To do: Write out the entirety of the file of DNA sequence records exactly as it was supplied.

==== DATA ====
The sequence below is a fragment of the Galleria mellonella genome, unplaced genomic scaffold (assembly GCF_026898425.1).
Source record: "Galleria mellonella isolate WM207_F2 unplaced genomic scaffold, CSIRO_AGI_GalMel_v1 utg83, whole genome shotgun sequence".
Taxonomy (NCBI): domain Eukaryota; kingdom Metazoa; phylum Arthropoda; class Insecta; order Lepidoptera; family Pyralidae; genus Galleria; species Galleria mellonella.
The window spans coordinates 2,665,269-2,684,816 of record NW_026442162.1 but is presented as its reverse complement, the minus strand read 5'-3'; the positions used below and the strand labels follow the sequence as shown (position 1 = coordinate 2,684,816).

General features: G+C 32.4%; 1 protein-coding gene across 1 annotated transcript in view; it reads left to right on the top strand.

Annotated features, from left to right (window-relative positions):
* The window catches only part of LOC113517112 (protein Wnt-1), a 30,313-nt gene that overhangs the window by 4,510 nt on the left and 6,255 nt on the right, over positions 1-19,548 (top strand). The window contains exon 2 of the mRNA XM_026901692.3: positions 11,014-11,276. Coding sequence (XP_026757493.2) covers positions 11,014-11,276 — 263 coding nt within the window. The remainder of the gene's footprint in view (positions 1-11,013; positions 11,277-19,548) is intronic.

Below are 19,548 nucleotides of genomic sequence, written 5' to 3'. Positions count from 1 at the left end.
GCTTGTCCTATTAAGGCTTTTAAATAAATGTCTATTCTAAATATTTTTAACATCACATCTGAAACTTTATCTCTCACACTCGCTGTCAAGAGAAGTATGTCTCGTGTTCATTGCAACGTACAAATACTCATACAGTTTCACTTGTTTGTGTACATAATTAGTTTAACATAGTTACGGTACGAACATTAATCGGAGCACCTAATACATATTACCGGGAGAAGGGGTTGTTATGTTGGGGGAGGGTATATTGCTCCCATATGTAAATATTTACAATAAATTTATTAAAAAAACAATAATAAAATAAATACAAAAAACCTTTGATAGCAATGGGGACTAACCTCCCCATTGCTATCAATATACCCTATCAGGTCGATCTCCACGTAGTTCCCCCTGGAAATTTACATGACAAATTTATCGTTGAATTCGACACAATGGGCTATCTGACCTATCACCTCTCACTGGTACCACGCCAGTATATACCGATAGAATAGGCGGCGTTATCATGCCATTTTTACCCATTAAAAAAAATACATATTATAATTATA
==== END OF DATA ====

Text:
The sequence below is a fragment of the Galleria mellonella genome, unplaced genomic scaffold (assembly GCF_026898425.1).
Source record: "Galleria mellonella isolate WM207_F2 unplaced genomic scaffold, CSIRO_AGI_GalMel_v1 utg83, whole genome shotgun sequence".
Taxonomy (NCBI): domain Eukaryota; kingdom Metazoa; phylum Arthropoda; class Insecta; order Lepidoptera; family Pyralidae; genus Galleria; species Galleria mellonella.
The window spans coordinates 2,665,269-2,684,816 of record NW_026442162.1 but is presented as its reverse complement, the minus strand read 5'-3'; the positions used below and the strand labels follow the sequence as shown (position 1 = coordinate 2,684,816).

General features: G+C 32.4%; 1 protein-coding gene across 1 annotated transcript in view; it reads left to right on the top strand.

Annotated features, from left to right (window-relative positions):
* The window catches only part of LOC113517112 (protein Wnt-1), a 30,313-nt gene that overhangs the window by 4,510 nt on the left and 6,255 nt on the right, over positions 1-19,548 (top strand). The window contains exon 2 of the mRNA XM_026901692.3: positions 11,014-11,276. Coding sequence (XP_026757493.2) covers positions 11,014-11,276 — 263 coding nt within the window. The remainder of the gene's footprint in view (positions 1-11,013; positions 11,277-19,548) is intronic.

Below are 19,548 nucleotides of genomic sequence, written 5' to 3'. Positions count from 1 at the left end.
GCTTGTCCTATTAAGGCTTTTAAATAAATGTCTATTCTAAATATTTTTAACATCACATCTGAAACTTTATCTCTCACACTCGCTGTCAAGAGAAGTATGTCTCGTGTTCATTGCAACGTACAAATACTCATACAGTTTCACTTGTTTGTGTACATAATTAGTTTAACATAGTTACGGTACGAACATTAATCGGAGCACCTAATACATATTACCGGGAGAAGGGGTTGTTATGTTGGGGGAGGGTATATTGCTCCCATATGTAAATATTTACAATAAATTTATTAAAAAAACAATAATAAAATAAATACAAAAAACCTTTGATAGCAATGGGGACTAACCTCCCCATTGCTATCAATATACCCTATCAGGTCGATCTCCACGTAGTTCCCCCTGGAAATTTACATGACAAATTTATCGTTGAATTCGACACAATGGGCTATCTGACCTATCACCTCTCACTGGTACCACGCCAGTATATACCGATAGAATAGGCGGCGTTATCATGCCATTTTTACCCATTAAAAAAAATACATATTATAATTATA